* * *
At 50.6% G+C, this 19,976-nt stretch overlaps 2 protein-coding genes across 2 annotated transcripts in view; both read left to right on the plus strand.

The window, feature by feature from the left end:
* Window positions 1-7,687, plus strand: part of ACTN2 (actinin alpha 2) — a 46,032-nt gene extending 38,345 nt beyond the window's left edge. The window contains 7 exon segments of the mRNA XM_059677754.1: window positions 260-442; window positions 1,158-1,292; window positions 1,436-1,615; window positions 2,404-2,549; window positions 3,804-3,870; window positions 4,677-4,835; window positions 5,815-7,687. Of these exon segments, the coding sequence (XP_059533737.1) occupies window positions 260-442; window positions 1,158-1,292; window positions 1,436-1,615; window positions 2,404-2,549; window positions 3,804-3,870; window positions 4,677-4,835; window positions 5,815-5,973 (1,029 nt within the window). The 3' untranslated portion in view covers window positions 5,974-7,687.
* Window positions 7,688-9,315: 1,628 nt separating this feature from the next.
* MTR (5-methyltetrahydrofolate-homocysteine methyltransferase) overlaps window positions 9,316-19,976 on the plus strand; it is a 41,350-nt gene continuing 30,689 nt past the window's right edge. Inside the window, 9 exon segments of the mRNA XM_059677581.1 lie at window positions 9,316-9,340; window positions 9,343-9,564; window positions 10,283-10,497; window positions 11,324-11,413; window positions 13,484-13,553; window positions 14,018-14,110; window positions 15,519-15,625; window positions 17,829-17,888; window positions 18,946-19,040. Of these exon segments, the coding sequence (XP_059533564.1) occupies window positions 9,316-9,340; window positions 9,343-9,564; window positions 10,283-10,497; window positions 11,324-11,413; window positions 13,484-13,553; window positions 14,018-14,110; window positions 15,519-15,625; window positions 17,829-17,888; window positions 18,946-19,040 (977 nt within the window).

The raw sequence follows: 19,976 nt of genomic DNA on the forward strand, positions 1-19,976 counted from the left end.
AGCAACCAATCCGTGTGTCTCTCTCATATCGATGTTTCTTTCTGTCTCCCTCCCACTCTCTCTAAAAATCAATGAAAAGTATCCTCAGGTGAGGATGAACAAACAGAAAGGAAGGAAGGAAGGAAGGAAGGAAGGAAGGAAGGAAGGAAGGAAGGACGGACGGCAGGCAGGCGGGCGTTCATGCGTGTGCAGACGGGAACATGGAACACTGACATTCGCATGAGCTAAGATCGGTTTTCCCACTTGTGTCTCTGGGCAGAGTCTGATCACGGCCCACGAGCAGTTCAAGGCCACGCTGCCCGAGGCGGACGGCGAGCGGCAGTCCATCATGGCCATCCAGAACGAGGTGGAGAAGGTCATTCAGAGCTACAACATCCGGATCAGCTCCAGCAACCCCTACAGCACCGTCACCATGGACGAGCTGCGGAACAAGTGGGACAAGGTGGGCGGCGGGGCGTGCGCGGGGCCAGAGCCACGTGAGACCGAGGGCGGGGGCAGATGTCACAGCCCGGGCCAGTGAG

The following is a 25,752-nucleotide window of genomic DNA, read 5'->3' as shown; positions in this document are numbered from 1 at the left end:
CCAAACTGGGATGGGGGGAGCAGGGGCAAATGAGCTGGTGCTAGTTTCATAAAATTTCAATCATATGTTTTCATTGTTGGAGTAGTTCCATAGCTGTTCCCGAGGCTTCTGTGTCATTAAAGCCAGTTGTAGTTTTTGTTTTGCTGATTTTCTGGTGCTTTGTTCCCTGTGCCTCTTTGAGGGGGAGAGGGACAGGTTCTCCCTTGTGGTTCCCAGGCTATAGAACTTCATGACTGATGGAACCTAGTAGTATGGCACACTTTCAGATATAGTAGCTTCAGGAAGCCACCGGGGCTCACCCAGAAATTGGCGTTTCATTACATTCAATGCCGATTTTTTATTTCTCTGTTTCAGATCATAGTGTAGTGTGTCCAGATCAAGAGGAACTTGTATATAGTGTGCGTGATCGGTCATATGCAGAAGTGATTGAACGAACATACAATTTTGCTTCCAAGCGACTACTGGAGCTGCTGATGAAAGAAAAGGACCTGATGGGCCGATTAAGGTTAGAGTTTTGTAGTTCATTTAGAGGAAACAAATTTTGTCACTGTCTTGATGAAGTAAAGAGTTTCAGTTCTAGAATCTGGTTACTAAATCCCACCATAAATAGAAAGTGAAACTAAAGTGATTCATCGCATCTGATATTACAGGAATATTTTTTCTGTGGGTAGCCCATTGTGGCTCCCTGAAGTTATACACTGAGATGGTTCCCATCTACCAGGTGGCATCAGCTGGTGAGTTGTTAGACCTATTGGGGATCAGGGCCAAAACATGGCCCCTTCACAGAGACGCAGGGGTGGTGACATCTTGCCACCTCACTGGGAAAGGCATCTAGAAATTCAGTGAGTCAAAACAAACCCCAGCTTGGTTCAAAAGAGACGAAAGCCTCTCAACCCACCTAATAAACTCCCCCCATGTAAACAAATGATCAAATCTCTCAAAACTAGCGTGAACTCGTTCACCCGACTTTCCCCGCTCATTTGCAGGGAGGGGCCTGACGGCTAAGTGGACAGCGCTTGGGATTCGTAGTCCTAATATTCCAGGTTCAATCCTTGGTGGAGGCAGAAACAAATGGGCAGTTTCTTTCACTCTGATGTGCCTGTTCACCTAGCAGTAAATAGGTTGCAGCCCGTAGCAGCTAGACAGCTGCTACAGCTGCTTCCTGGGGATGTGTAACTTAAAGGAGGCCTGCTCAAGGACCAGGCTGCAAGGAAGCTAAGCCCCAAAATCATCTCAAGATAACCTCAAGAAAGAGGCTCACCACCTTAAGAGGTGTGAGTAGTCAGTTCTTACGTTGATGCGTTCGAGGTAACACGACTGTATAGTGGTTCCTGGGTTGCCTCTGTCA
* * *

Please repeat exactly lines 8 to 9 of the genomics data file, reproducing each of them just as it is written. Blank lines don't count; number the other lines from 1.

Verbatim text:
The following is a 25,752-nucleotide window of genomic DNA, read 5'->3' as shown; positions in this document are numbered from 1 at the left end:
CCAAACTGGGATGGGGGGAGCAGGGGCAAATGAGCTGGTGCTAGTTTCATAAAATTTCAATCATATGTTTTCATTGTTGGAGTAGTTCCATAGCTGTTCCCGAGGCTTCTGTGTCATTAAAGCCAGTTGTAGTTTTTGTTTTGCTGATTTTCTGGTGCTTTGTTCCCTGTGCCTCTTTGAGGGGGAGAGGGACAGGTTCTCCCTTGTGGTTCCCAGGCTATAGAACTTCATGACTGATGGAACCTAGTAGTATGGCACACTTTCAGATATAGTAGCTTCAGGAAGCCACCGGGGCTCACCCAGAAATTGGCGTTTCATTACATTCAATGCCGATTTTTTATTTCTCTGTTTCAGATCATAGTGTAGTGTGTCCAGATCAAGAGGAACTTGTATATAGTGTGCGTGATCGGTCATATGCAGAAGTGATTGAACGAACATACAATTTTGCTTCCAAGCGACTACTGGAGCTGCTGATGAAAGAAAAGGACCTGATGGGCCGATTAAGGTTAGAGTTTTGTAGTTCATTTAGAGGAAACAAATTTTGTCACTGTCTTGATGAAGTAAAGAGTTTCAGTTCTAGAATCTGGTTACTAAATCCCACCATAAATAGAAAGTGAAACTAAAGTGATTCATCGCATCTGATATTACAGGAATATTTTTTCTGTGGGTAGCCCATTGTGGCTCCCTGAAGTTATACACTGAGATGGTTCCCATCTACCAGGTGGCATCAGCTGGTGAGTTGTTAGACCTATTGGGGATCAGGGCCAAAACATGGCCCCTTCACAGAGACGCAGGGGTGGTGACATCTTGCCACCTCACTGGGAAAGGCATCTAGAAATTCAGTGAGTCAAAACAAACCCCAGCTTGGTTCAAAAGAGACGAAAGCCTCTCAACCCACCTAATAAACTCCCCCCATGTAAACAAATGATCAAATCTCTCAAAACTAGCGTGAACTCGTTCACCCGACTTTCCCCGCTCATTTGCAGGGAGGGGCCTGACGGCTAAGTGGACAGCGCTTGGGATTCGTAGTCCTAATATTCCAGGTTCAATCCTTGGTGGAGGCAGAAACAAATGGGCAGTTTCTTTCACTCTGATGTGCCTGTTCACCTAGCAGTAAATAGGTTGCAGCCCGTAGCAGCTAGACAGCTGCTACAGCTGCTTCCTGGGGATGTGTAACTTAAAGGAGGCCTGCTCAAGGACCAGGCTGCAAGGAAGCTAAGCCCCAAAATCATCTCAAGATAACCTCAAGAAAGAGGCTCACCACCTTAAGAGGTGTGAGTAGTCAGTTCTTACGTTGATGCGTTCGAGGTAACACGACTGTATAGTGGTTCCTGGGTTGCCTCTGTCA